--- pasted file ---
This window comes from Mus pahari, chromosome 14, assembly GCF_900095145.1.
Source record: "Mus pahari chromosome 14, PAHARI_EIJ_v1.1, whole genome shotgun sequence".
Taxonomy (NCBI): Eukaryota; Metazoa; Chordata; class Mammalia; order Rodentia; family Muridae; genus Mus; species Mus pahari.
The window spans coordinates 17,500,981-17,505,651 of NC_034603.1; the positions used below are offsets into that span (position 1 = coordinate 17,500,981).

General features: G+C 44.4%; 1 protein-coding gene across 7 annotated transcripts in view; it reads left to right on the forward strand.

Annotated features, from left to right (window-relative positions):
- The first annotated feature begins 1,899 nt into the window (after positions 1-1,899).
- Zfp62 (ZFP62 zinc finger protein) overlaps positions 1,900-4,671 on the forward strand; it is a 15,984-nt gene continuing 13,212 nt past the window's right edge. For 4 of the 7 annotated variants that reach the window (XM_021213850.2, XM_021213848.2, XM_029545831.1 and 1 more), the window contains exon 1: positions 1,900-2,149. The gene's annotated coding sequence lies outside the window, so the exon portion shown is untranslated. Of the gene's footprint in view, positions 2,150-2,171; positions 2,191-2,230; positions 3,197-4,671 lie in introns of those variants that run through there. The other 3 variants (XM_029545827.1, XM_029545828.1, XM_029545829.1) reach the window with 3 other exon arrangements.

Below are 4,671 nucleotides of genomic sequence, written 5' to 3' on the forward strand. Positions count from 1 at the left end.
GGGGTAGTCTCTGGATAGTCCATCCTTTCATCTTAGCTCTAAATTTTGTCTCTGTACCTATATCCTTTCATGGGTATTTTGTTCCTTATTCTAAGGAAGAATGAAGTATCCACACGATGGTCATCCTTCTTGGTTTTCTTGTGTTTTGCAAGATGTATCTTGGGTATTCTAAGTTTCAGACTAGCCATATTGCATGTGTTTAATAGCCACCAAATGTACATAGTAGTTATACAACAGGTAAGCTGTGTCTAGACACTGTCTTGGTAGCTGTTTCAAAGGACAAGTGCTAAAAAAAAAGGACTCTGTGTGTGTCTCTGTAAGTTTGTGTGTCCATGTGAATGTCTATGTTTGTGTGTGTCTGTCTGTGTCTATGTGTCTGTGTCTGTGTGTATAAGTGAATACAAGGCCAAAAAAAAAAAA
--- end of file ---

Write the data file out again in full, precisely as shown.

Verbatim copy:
This window comes from Mus pahari, chromosome 14, assembly GCF_900095145.1.
Source record: "Mus pahari chromosome 14, PAHARI_EIJ_v1.1, whole genome shotgun sequence".
Taxonomy (NCBI): Eukaryota; Metazoa; Chordata; class Mammalia; order Rodentia; family Muridae; genus Mus; species Mus pahari.
The window spans coordinates 17,500,981-17,505,651 of NC_034603.1; the positions used below are offsets into that span (position 1 = coordinate 17,500,981).

General features: G+C 44.4%; 1 protein-coding gene across 7 annotated transcripts in view; it reads left to right on the forward strand.

Annotated features, from left to right (window-relative positions):
- The first annotated feature begins 1,899 nt into the window (after positions 1-1,899).
- Zfp62 (ZFP62 zinc finger protein) overlaps positions 1,900-4,671 on the forward strand; it is a 15,984-nt gene continuing 13,212 nt past the window's right edge. For 4 of the 7 annotated variants that reach the window (XM_021213850.2, XM_021213848.2, XM_029545831.1 and 1 more), the window contains exon 1: positions 1,900-2,149. The gene's annotated coding sequence lies outside the window, so the exon portion shown is untranslated. Of the gene's footprint in view, positions 2,150-2,171; positions 2,191-2,230; positions 3,197-4,671 lie in introns of those variants that run through there. The other 3 variants (XM_029545827.1, XM_029545828.1, XM_029545829.1) reach the window with 3 other exon arrangements.

Below are 4,671 nucleotides of genomic sequence, written 5' to 3' on the forward strand. Positions count from 1 at the left end.
GGGGTAGTCTCTGGATAGTCCATCCTTTCATCTTAGCTCTAAATTTTGTCTCTGTACCTATATCCTTTCATGGGTATTTTGTTCCTTATTCTAAGGAAGAATGAAGTATCCACACGATGGTCATCCTTCTTGGTTTTCTTGTGTTTTGCAAGATGTATCTTGGGTATTCTAAGTTTCAGACTAGCCATATTGCATGTGTTTAATAGCCACCAAATGTACATAGTAGTTATACAACAGGTAAGCTGTGTCTAGACACTGTCTTGGTAGCTGTTTCAAAGGACAAGTGCTAAAAAAAAAGGACTCTGTGTGTGTCTCTGTAAGTTTGTGTGTCCATGTGAATGTCTATGTTTGTGTGTGTCTGTCTGTGTCTATGTGTCTGTGTCTGTGTGTATAAGTGAATACAAGGCCAAAAAAAAAAAA